(continued, sorry)priests are sacralized and are not held accountable. It took Vatican II to make clear the opposite. So priests should refused to be called father in contradiction to the words of Jesus. Neither should the pope.

I was a young priest when I chose to write a master's thesis on the priesthood and (lacking skill in German or French) read everything there was in English on the origins of the priesthood as it was being lived in 1968. To my horror, I discovered that the priesthood as we know it reached an historical cul-de-sac sometime around the 300's. The national bishops' group asked biblical scholars to do the same study and I was comforted that those men, much more erudite than I, reached the same conclusion. The bishops then dumped the study. What Wills says is not exactly news, then. The problem began when it suddenly became fashionable to model priests after the Levites of the Old Testament. Since they abstained from sex while offering sacrifice, enforced celibacy could not be far behind. I disagree that we no longer need priests. What we need are priests and bishops who are not drowning in a huge sense their own essential difference from the ordinary flock. We need to get lay people, including women, into the leadership mix. We need married priests, male or female.

A wise and seasoned former colleague of mine (a priest) once told me that he doesn't expect much from leadership on that level (church hierarchy, the Pope), and he is pleasantly surprised if he gets it. I have kept that advice in mind ever since and have not been disappointed. And except for rare, but shining, instances, I have not been pleasantly surprised either.

No doubt what Wills says about scripture and the early Church is true. But as Catholics, we consider the tradition itself as a form of revelation, no? So Wills could be right and the priesthood still of value (especially if it is not limited to celibate males with four years of post-graduate education). Even in the secular understanding of the sacred, there is a soul who is designated to perform a ritual, and in the witnessing of it, the participants enter into the experience of the sacred. (Think the ritual of the Changing of the Guard at the Tomb of the Unknown Soldier, which certainly qualifies as a sacred event.) That's what we need to get back to, without all the claptrap of monarchy and clericalism.

Everybody wants to go back to some era when it was the "real" church, it seems. For Wills, sometime around the first Pentecost, I think. For the pope, probably around the fourth century -- though Bavaria in the 1930s is a close second. For others the Middle Ages, still other the years before Vatican II and others right after Vatican II. Nostalgia seems to be everyone's preferred theological lens. I just wish I could go back to this morning's Mass and fix the music...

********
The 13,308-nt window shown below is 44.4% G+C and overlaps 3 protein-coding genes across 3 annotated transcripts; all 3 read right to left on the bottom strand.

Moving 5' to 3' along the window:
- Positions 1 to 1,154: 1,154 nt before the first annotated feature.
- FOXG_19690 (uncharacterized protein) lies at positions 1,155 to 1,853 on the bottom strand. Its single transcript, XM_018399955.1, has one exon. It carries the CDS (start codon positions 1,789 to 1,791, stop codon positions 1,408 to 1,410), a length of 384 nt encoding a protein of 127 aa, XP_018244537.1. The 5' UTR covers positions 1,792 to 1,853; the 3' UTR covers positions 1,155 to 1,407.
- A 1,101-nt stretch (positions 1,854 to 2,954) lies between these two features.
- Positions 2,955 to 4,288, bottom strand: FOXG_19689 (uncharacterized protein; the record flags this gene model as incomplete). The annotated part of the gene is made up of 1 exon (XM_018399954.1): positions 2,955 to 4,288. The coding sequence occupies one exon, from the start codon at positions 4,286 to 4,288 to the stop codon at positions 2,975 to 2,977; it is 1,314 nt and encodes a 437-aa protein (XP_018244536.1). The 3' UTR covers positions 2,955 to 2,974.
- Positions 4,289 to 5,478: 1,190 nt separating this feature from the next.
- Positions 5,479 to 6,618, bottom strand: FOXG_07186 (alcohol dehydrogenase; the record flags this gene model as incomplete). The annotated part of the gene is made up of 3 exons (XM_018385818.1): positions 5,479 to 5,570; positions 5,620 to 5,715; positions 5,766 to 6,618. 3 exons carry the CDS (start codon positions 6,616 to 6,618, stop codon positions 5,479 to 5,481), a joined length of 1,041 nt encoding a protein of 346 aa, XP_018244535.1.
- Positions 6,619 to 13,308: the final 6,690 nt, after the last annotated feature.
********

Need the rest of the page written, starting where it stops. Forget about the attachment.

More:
After watching Wills on Colbert, I wish to say, as emphatically as possible, that I am not with him.

I prefer Colbert for Pope and he schools Wills rather nicely here!David Gibson,I think he "schools" Wills with the kind of things we learned in grade school and high school in the 1950s, such as Jesus made Peter the first pope when he said, "You are Peter, and upon this rock I will build my church." I thought Wills' appearance was unfortunate, but kind of for the same reason the author of The Rape of Nanking would certainly have declined to appear in a five-minute spot on a comedy show. Those interviews on The Colbert Report are often worthwhile when they sound like a bad idea, but there are just some topics that aren't appropriate.

God bless Gary Wills. He's practical, historical, and Intelligent. He also, most of all. knows how to put a little humor in it. I love the football and Charlie Brown.

I am trying not to be quite so gloomy as Eduardo and Garry Wills, keeping always before me the surprise of John XXIII. I fully believe that the conclave will be enlightened by the Holy Spirit. But I'm afraid I don't believe there's any law, divine or human, that assures us its members will take her advice.

My first remark was about the article in the NYT. I just saw the Colbert interview, and I think that I could never accept his stance on Transubstantiation. The Eucharist and the Mass is my greatest anchor in my faith.

For subscribers only, John Baldovin's review of Garry Wills's 'Why Priests?':http://www.commonwealmagazine.org/cult-hit